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In addition to where you walk, consider where you might like to sit in the garden, as well as why. Perhaps you like to entertain guests and will need a few tables and chairs, or maybe you just like enjoying a mug of tea while listening to the birds, and a simple bench or hammock will do.

Look for materials that match your woodland themes, such as rustic wood or stone. Alternatively, decorative cast iron pieces can add a touch of elegance.

Plants For A Woodland Shade Garden

Now that you have some woodland shade garden design ideas tumbling around, it’s time for the fun part: plant shopping!

Here are some examples of plants, divided into convenient categories, that work especially well in woodland gardens.

Shrubs and trees

blooming mountain laurel tree
  • dogwood
  • redbud
  • viburnum
  • mountain laurel
  • rhododendron
  • ninebark
  • beautyberry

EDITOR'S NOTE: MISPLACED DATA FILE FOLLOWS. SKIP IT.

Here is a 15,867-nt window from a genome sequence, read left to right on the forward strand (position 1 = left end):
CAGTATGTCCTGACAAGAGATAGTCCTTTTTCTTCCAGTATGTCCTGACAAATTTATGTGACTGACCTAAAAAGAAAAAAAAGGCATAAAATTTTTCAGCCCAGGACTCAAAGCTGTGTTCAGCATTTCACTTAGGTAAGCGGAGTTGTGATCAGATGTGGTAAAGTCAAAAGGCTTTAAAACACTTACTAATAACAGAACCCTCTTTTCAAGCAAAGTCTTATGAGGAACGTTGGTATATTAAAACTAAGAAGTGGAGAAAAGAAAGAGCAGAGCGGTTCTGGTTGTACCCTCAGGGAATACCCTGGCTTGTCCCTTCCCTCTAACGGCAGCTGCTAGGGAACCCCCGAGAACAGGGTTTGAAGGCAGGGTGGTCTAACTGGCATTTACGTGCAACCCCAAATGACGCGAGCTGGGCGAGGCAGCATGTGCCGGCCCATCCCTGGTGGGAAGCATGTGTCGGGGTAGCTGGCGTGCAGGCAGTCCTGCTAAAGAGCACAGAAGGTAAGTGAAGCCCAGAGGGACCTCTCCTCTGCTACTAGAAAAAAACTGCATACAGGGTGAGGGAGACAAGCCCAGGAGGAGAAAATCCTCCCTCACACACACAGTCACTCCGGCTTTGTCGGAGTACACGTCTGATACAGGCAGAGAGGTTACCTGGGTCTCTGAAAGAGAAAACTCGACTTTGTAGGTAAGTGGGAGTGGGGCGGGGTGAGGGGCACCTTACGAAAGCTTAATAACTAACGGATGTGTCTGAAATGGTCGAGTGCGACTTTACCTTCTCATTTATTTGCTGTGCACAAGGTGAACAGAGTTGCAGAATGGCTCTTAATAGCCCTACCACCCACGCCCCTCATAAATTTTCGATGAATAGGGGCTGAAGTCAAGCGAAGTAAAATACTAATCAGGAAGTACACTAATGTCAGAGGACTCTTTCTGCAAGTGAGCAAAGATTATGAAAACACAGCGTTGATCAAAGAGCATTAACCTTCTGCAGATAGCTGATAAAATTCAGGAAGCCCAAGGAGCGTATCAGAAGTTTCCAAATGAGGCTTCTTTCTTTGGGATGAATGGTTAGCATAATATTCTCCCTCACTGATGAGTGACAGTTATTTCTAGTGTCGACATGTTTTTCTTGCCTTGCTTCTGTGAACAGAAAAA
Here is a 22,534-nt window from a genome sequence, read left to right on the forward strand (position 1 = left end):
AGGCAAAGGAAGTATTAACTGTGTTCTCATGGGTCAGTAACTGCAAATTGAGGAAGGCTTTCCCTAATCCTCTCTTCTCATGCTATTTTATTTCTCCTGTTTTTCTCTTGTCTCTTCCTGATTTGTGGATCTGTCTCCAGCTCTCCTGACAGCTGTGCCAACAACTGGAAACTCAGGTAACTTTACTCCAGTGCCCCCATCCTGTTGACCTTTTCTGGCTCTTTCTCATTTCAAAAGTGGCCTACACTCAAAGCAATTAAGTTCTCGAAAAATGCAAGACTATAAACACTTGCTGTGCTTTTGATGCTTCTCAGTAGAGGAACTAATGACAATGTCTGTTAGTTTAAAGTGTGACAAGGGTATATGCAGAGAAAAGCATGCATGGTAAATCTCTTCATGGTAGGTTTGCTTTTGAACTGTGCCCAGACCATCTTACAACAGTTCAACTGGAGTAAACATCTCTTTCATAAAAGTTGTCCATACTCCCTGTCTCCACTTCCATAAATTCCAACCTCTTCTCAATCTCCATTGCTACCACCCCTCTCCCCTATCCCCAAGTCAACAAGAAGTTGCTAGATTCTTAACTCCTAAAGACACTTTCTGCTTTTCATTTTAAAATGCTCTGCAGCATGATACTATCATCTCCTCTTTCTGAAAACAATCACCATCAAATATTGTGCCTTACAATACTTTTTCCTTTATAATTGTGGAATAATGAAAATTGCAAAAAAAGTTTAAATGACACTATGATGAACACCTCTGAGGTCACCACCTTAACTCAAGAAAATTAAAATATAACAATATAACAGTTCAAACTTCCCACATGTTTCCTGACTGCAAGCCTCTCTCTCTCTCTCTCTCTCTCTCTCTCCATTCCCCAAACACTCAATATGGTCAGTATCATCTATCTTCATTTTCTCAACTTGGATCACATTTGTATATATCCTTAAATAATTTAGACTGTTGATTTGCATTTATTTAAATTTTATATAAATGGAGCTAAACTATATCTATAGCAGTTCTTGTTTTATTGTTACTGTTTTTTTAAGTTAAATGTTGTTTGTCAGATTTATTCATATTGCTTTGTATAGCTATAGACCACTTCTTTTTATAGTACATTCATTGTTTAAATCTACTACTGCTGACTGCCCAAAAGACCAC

• winterberry
  • azalea
  • Oakleaf hydrangea
  • witch hazel


jack in the pulpit flowers
  • Jack-in-the-pulpit
  • foam flower
  • Solomon’s seal
  • columbine
  • bleeding heart
  • trillium
  • phlox
  • hosta
  • bloodroot
  • wood aster
  • anemone
  • iris
  • cardinal flower
  • marsh marigold
  • hepatica
  • foxglove
  • bluebell


royal fern
  • maidenhair fern
  • Christmas fern
  • royal fern
  • New York Fern
  • lady fern


wild strawberries
  • Allegheny pachysandra
  • creeping phlox
  • wild ginger
  • green-and-gold
  • wild strawberry
  • golden ragwort/groundsel
  • Virginia creeper
  • wild stonecrop
  • violet

With so many plants and design ideas to choose from, you can turn your shaded backyard into a woodland oasis filled with wildflowers, rustic furniture, a winding path, and even the soothing sound of trickling water.

10 woodland shade garden ideas